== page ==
On Monday, the FBI arrested a New York City correction officer and charged him with violating the civil rights of an inmate who died under the officerâ€™s watch. The FBI has alleged that Terrence Pendergrass refused to get medical help for a mentally ill inmate, Jason Echevarria, after the inmate swallowed cleaning chemicals while locked in his cell at Rikers Island. According to a New York Times story it is alleged that Echevarria died as a result of the officerâ€™s neglect.
The death occurred Aug. 18, 2012, after Echevarria swallowed a packet of cleaning chemicals. The inmate had been given the â€śsoap ball,â€ť as it is known at Rikers, to clean up after a raw sewage leak. After swallowing the chemicals Echevarria began vomiting and complaining of pain. A correction officer alerted Pendergrass, a Captain at the time, of Echevarriaâ€™s condition but Pendergrass told the officer not to bother him unless, â€śthere was a dead body,â€ť according to the FBI.Â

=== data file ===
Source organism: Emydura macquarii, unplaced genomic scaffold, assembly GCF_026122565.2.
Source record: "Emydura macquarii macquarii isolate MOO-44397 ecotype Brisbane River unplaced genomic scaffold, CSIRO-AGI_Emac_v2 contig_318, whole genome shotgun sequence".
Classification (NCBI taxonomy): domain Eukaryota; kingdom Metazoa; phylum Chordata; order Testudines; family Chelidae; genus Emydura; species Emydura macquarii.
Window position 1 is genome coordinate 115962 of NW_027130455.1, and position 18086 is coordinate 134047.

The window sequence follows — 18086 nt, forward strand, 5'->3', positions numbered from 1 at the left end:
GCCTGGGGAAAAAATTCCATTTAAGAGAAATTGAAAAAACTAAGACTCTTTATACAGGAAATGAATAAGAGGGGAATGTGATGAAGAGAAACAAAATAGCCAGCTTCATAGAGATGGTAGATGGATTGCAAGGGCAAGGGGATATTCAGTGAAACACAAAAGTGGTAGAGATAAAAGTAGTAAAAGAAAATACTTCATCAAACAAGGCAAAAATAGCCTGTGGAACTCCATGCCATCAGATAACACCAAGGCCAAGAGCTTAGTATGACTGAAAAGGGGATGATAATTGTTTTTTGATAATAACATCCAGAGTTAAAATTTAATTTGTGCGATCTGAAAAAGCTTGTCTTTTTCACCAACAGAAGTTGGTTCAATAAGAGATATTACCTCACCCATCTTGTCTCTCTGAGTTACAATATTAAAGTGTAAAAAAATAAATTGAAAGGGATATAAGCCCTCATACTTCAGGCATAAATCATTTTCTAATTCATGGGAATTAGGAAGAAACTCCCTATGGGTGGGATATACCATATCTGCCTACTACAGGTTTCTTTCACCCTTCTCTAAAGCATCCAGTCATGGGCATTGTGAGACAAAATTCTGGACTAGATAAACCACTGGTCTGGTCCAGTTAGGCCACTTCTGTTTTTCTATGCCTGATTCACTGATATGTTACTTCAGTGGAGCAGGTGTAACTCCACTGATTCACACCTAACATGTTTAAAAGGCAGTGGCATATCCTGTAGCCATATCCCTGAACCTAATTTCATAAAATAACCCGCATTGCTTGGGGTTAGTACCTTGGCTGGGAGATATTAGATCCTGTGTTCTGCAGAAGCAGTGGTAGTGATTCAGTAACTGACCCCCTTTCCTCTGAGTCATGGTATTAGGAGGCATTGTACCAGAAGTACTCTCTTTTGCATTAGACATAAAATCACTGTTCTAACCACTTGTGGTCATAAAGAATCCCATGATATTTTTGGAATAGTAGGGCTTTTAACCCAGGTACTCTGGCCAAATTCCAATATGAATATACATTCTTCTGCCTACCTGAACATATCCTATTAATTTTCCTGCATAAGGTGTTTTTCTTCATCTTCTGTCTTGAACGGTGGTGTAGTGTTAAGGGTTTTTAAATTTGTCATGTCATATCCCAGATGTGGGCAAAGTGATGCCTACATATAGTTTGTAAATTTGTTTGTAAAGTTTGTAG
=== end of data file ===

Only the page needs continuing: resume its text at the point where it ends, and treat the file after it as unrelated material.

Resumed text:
Pendergrass was alerted by a second officer of Echevarriaâ€™s condition but he still refused to call medical help for the inmate. According to the court documents Echevarria suffered from bipolar disorder and had a history of acting up. He was found dead in his cell hours later.Â
The medical examiner ruled the death a homicide as the result of â€śneglect and denial of medical care.â€ť The autopsy reveled that the chemicals had stripped the linings from Echevarriaâ€™s tongue and throat.Â
City officials said it would have been difficult to convict Pendergrass of murder charges.
"We just didn't have sufficient evidence to move forward,â€ť Bronx District Attorney spokesman Steven Reed said last year, according to the New York Daily News.
The FBI then stepped in to seek justice for Echevarria.
"The publicâ€™s trust in law enforcement officers to enforce the law and ensure justice should never be abused," FBI Assistant Director George Venizelos told NBC New York. â€śThe FBI is the lead federal agency to investigate such abuses of power and it remains one of our top priorities.â€ť
Pendergrass appeared in Federal District Court in Manhattan on Monday afternoon. He was charged with one count of deprivation of rights under the color of law and released on $250,000 bond. He could serve 10 years in prison if convicted.